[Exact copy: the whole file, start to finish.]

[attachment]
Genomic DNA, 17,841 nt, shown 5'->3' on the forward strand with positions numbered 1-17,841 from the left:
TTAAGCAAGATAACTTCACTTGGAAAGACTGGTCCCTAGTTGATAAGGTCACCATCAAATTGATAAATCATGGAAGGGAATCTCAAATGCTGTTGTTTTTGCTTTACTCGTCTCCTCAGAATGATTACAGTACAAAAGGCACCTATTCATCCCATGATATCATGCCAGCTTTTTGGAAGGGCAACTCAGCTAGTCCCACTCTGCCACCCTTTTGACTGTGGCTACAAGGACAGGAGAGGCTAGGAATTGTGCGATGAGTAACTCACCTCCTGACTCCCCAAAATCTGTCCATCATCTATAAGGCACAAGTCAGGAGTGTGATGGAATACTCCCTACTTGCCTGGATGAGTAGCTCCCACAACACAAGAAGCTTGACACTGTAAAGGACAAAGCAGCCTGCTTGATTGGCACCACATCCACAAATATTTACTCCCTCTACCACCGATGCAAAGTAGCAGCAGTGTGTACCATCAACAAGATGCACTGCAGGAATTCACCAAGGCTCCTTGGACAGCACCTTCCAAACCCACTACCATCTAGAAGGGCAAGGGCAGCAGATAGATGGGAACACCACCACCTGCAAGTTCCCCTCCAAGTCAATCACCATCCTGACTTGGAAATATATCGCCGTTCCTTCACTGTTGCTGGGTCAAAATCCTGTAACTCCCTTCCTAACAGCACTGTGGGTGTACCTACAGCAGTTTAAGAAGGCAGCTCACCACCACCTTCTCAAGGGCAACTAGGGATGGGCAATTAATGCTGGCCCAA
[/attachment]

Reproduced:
Genomic DNA, 17,841 nt, shown 5'->3' on the forward strand with positions numbered 1-17,841 from the left:
TTAAGCAAGATAACTTCACTTGGAAAGACTGGTCCCTAGTTGATAAGGTCACCATCAAATTGATAAATCATGGAAGGGAATCTCAAATGCTGTTGTTTTTGCTTTACTCGTCTCCTCAGAATGATTACAGTACAAAAGGCACCTATTCATCCCATGATATCATGCCAGCTTTTTGGAAGGGCAACTCAGCTAGTCCCACTCTGCCACCCTTTTGACTGTGGCTACAAGGACAGGAGAGGCTAGGAATTGTGCGATGAGTAACTCACCTCCTGACTCCCCAAAATCTGTCCATCATCTATAAGGCACAAGTCAGGAGTGTGATGGAATACTCCCTACTTGCCTGGATGAGTAGCTCCCACAACACAAGAAGCTTGACACTGTAAAGGACAAAGCAGCCTGCTTGATTGGCACCACATCCACAAATATTTACTCCCTCTACCACCGATGCAAAGTAGCAGCAGTGTGTACCATCAACAAGATGCACTGCAGGAATTCACCAAGGCTCCTTGGACAGCACCTTCCAAACCCACTACCATCTAGAAGGGCAAGGGCAGCAGATAGATGGGAACACCACCACCTGCAAGTTCCCCTCCAAGTCAATCACCATCCTGACTTGGAAATATATCGCCGTTCCTTCACTGTTGCTGGGTCAAAATCCTGTAACTCCCTTCCTAACAGCACTGTGGGTGTACCTACAGCAGTTTAAGAAGGCAGCTCACCACCACCTTCTCAAGGGCAACTAGGGATGGGCAATTAATGCTGGCCCAA